City’s Demographic Profile of Lower Manhattan Paints a Mostly Encouraging Portrait
The City’s Department of Health & Mental Hygiene (DOH) has compiled a statistical dossier of Lower Manhattan that affords some striking insights into the demographic composition of Downtown. Focusing on Community District 1 (CD1)—a patchwork of neighborhoods encompassing 1.5 square miles, bounded roughly by Canal, Baxter, and Pearl Streets, and the Brooklyn Bridge—the DOH’s Community Health Profile gauges the local population at 57,765 people, among whom the life expectancy is 86.3 years, the fourth highest for any community district in the five boroughs. More than 90 percent of local resident report themselves to be in excellent health.
The two largest ethnic groups in Lower Manhattan are whites (63 percent) and Asians (22 percent), which contrasts with the City as whole, where white residents comprise 32 percent of the population, and Asians are 15 percent.
Viewed through the prism of social and economic conditions, 85 percent of CD1’s population has earned a college degree or more, contrasting with 44 percent for the City as a whole. For local kids, the rate of elementary school absenteeism is six percent (compared to 22 percent citywide), while the share of high school students graduating on time is 98 percent (with 82 percent of all New York City students meeting this benchmark). Only eight percent of Lower Manhattan residents live in poverty, while 18 percent of all City residents do. But 35 percent of the area’s population are rent burdened (meaning they pay more than 30 percent of their income for housing), which is lower than the half of all households citywide that fall into this category. The DOH statistics also record zero pregnancies among teenage girls in Lower Manhattan.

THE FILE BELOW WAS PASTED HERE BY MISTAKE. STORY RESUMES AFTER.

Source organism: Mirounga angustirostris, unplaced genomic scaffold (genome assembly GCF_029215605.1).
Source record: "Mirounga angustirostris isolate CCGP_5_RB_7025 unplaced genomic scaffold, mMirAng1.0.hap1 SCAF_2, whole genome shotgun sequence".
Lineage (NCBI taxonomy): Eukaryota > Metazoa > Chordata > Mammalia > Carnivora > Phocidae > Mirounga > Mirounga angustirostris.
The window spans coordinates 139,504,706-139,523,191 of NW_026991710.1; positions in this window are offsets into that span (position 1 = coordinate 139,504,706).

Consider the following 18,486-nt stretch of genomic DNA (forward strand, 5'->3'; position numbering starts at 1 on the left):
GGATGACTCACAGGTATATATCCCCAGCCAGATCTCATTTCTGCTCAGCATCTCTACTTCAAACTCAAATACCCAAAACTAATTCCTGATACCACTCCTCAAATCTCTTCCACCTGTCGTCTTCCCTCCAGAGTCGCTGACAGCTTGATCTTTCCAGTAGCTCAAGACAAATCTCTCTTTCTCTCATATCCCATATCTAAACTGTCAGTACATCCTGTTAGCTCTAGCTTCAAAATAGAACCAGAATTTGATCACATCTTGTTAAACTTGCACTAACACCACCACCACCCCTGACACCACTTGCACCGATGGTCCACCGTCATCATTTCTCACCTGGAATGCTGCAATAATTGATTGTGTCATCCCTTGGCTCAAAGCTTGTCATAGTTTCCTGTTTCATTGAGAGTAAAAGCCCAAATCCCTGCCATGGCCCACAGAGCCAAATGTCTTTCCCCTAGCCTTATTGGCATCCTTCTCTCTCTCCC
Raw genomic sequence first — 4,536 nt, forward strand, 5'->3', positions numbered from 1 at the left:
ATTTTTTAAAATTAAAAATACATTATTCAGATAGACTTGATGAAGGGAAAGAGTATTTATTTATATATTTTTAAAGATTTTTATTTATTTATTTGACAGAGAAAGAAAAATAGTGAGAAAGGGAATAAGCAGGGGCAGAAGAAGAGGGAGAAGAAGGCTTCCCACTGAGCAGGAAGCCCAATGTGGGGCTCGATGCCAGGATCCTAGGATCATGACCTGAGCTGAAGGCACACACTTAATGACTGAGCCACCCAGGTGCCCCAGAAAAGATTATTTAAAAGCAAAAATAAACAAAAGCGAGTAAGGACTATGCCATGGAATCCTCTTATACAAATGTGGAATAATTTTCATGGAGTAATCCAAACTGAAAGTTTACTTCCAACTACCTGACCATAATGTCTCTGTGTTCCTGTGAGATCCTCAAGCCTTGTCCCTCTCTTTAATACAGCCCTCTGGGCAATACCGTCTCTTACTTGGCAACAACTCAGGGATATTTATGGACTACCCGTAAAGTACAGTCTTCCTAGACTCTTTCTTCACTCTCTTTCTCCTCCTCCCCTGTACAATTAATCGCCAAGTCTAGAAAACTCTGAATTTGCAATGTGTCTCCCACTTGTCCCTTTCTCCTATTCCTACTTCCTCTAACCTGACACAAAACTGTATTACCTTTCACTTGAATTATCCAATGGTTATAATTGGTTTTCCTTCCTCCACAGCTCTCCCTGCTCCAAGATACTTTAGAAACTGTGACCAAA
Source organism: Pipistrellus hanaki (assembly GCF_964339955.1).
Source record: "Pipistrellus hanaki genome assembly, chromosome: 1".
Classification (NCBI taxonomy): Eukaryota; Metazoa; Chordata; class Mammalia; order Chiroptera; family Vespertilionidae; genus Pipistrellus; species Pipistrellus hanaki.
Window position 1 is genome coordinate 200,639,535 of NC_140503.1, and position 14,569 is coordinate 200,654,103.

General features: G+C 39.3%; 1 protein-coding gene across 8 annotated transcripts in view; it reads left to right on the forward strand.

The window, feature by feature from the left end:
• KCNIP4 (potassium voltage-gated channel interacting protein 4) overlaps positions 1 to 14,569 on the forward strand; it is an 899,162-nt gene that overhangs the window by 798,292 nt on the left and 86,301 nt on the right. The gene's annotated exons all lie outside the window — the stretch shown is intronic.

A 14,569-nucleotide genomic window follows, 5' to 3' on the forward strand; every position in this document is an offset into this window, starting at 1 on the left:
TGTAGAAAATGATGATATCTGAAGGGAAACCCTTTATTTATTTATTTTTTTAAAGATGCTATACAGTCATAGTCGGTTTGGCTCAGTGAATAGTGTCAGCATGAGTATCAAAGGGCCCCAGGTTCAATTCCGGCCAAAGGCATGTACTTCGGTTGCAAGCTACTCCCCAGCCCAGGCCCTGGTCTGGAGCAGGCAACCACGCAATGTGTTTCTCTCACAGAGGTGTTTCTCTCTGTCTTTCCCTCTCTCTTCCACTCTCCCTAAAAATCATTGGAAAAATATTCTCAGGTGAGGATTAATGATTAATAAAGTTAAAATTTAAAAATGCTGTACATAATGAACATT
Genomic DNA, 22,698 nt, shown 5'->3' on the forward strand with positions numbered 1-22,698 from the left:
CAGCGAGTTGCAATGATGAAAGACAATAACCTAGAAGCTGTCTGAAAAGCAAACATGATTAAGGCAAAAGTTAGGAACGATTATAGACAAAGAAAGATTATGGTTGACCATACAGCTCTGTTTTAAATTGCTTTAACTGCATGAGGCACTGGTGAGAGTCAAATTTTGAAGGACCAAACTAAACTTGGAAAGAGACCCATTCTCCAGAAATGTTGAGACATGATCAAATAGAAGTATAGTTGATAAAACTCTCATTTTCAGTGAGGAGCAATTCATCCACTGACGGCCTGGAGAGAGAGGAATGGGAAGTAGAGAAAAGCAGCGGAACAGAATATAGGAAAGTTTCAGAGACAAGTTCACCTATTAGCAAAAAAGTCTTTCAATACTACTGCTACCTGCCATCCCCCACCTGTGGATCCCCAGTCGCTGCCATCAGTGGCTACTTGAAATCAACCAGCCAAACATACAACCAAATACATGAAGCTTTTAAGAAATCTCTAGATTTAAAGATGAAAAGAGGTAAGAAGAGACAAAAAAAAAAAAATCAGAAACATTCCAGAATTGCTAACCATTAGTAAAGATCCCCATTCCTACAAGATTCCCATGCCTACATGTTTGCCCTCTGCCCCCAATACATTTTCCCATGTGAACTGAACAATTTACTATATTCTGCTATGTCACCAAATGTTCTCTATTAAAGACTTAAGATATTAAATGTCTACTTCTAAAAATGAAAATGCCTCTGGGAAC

Only three percent of Lower Manhattan dwellers are going without health insurance, while seven percent are forgoing needed medical care. (The comparable metrics for New York as a whole are 13 percent for both categories.)
Causes of premature mortality (defined as dying before age 65) for Downtowners include various forms of cancer (60 deaths), heart disease (20), drug use (19), suicide (19), and accidents (10). Each of these rates (adjusted to equivalent numbers among 100,000 residents) is lower than the citywide average, except suicide, where the local rate of 6.7 per 100,000 surpasses the citywide metric of 5.3 per 100,000.
Local prevalance of obesity, diabetes, and hypertension is eight percent, two percent, and 20 percent, respectively, which trails the corresponding measures for the City as a whole, at 17 percent, nine percent, and 22 percent.
The only metric tracked in the DOH study that exceeds citywide averages in a troubling way is binge drinking, defined as five or more drinks for men and four or more drinks for women on one occasion during the past 30 days. Among Lower Manhattan residents, 27 percent report engaging in this behavior (which correlates to chronic health problems), as opposed to only 18 percent for residents of New York City as a whole.